Andrew A. Davis, Amir Behdad, Kayla Viets Layng, Firas Wehbe, Lorenzo Gerratana, Elizabeth Mauer, Alex Barrett, Ami N Shah, Paolo D’Amico, Lisa Flaum, William J. Gradishar, Leonidas C. Platanias, Massimo Cristofanilli
Background: ILC is the second most common type of breast cancer and accounts for approximately 10% of all invasive breast cancers. A hallmark of ILC is the lack of E-cadherin (CDH1) expression, which is frequently used to discriminate between lesions with borderline ductal and lobular histologies. While the genomic landscape of primary ILCs has been well described, less is known about patients (pts) with metastatic-ILC (mILC). Better characterization of the genomic landscape associated with mILC is critical for identifying biomarkers that may provide new insight into ILC tumor biology and ultimately improve long-term outcomes in pts with mILC.
Methods: We retrospectively analyzed de-identified next-generation sequencing (NGS) data from 150 advanced/metastatic pts with ILC and 51 with mixed lobular/ductal histology, defined using the histology of the sequenced biopsy. Diagnoses were abstracted from pathology reports submitted at the time of sequencing. We used the stage documented closest in time to biopsy collection, and samples were excluded if the staging date was unknown or exceeded 180 days after the biopsy date. Our dataset consisted of samples that were molecularly profiled using the Tempus xT solid tumor assay (DNA-seq of 595-648 genes at 500x coverage, full-transcriptome RNA-seq). The mutations identified for this study include somatic single-nucleotide variants and insertions/deletions. Furthermore, we examined the comutational landscape of CDH1-mutant disease and investigated transcript-level expression variation.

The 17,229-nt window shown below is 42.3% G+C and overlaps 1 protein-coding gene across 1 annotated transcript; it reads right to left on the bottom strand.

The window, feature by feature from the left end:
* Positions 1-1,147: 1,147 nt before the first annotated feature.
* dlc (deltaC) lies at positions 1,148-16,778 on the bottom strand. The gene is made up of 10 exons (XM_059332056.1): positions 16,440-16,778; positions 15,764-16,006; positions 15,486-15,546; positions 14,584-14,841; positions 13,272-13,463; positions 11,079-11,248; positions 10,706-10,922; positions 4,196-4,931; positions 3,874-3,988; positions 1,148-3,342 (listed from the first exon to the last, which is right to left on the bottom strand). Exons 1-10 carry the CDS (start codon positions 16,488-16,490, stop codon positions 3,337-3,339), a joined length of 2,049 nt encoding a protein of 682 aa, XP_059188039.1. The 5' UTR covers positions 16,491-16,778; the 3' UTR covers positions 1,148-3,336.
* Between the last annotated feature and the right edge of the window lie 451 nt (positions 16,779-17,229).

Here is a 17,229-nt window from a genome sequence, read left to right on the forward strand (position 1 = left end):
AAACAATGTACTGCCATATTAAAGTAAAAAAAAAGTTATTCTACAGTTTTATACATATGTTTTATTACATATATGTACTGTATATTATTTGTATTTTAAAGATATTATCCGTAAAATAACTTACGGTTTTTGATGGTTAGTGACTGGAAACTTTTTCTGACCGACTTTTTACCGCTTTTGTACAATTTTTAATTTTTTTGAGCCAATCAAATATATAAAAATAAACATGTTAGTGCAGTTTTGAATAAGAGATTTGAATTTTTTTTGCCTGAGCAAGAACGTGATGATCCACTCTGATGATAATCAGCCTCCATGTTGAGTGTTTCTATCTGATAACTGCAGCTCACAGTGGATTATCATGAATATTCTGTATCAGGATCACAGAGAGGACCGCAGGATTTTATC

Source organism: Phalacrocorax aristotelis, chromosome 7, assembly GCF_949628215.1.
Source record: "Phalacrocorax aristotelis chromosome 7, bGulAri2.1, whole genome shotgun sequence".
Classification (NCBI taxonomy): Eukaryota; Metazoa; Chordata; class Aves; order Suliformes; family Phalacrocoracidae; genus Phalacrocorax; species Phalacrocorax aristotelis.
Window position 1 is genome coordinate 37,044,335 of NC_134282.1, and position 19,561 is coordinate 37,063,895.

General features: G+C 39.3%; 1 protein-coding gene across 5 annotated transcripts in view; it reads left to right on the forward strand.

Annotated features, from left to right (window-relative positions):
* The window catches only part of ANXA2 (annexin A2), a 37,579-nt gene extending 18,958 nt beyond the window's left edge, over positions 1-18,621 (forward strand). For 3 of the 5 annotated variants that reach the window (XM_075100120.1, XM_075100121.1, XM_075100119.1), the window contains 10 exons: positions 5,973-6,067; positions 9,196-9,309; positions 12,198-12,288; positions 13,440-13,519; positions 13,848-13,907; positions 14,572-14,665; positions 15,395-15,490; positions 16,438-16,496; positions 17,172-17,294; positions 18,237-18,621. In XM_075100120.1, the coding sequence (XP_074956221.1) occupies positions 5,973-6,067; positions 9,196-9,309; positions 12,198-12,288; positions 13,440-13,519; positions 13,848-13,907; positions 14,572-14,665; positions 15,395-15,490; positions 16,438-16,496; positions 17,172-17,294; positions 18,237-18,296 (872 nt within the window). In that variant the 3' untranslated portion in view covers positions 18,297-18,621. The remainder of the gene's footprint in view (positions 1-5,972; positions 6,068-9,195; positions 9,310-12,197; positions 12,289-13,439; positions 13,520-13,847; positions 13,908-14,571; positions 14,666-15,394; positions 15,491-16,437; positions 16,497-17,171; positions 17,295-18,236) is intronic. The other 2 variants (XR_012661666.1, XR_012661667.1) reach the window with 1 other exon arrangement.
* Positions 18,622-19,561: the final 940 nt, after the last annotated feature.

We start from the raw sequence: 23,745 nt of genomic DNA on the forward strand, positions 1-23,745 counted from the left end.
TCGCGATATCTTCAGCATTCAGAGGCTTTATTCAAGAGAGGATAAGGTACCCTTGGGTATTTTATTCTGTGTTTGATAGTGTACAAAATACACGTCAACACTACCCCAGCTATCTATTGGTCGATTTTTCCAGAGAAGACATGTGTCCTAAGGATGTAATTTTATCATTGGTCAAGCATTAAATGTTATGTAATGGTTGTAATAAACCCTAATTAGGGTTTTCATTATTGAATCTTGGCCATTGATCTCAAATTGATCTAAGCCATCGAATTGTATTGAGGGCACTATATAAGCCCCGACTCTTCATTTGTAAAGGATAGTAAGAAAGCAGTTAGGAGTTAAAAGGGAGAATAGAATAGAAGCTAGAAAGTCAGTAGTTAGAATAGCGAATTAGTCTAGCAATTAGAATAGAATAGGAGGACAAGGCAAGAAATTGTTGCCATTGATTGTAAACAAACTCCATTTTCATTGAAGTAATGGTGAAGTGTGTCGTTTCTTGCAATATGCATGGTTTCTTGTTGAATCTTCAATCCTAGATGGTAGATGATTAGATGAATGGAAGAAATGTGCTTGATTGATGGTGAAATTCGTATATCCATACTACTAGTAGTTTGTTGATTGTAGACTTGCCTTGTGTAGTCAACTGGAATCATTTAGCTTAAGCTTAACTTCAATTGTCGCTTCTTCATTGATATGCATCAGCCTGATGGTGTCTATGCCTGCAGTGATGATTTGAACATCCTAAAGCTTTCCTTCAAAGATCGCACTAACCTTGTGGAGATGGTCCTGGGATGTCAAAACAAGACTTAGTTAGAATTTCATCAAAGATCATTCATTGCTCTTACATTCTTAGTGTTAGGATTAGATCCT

Results: Mutations in CDH1 occurred in 65.3% of all mILC samples (98/150). CDH1 expression was similar between CDH1-mutant and WT mILC samples (Wilcoxon rank sum test, p=0.8). The median tumor mutational burden (TMB) score was significantly higher in CDH1-mutant samples (Wilcoxon ranksum test, p=0.010). CDH1-mutant samples were more likely to have a high TMB (≥10 mutations/MB) when compared with the wild-type CDH1 cohort (10% vs. 6.2%), but this difference was not statistically significant (Fisher’s Exact test, p=0.5). Additionally, we observed that the ER+ subtype was more frequent in CDH1-mutant samples, although this difference was not statistically significant (97% vs 88%; Fisher’s exact test, p=0.063). PIK3CA mutations were enriched in CDH1-mutant mILC (Table 1). TBX3 and NCOR1 mutations were also mildly enriched in CDH1-mutant mILC, but these results were not significant when correcting for multiple testing (Table 1). CDH1-mutant mixed histology pts had lower CDH1 expression than WT pts (p<0.001, Wilcoxon rank sum exact test). PIK3CA mutations were enriched in CDH1-mutant mixed histology pts, but this difference was not statistically significant (50% vs. 31%; p=0.3, Fisher’s exact test). Log10 CDH1 expression across all mILC pts was lower than in mixed histology pts (3.01 vs 3.53; p<0.001, Wilcoxon rank-sum test).
Conclusions: Our real-world dataset illustrates that the molecular landscape of CDH1-mutant mILC pts is distinct from CDH1-WT mILC pts. Additionally, mILC differs from mixed histology at a transcriptional level, with lower CDH1 expression regardless of CDH1 mutational status. Our findings suggest a use for CDH1 RNA expression levels in reclassifying mixed histology samples as mILC. Additionally, therapies targeting PIK3CA may be further investigated for their actionability in CDH1-mutant mILC cases.
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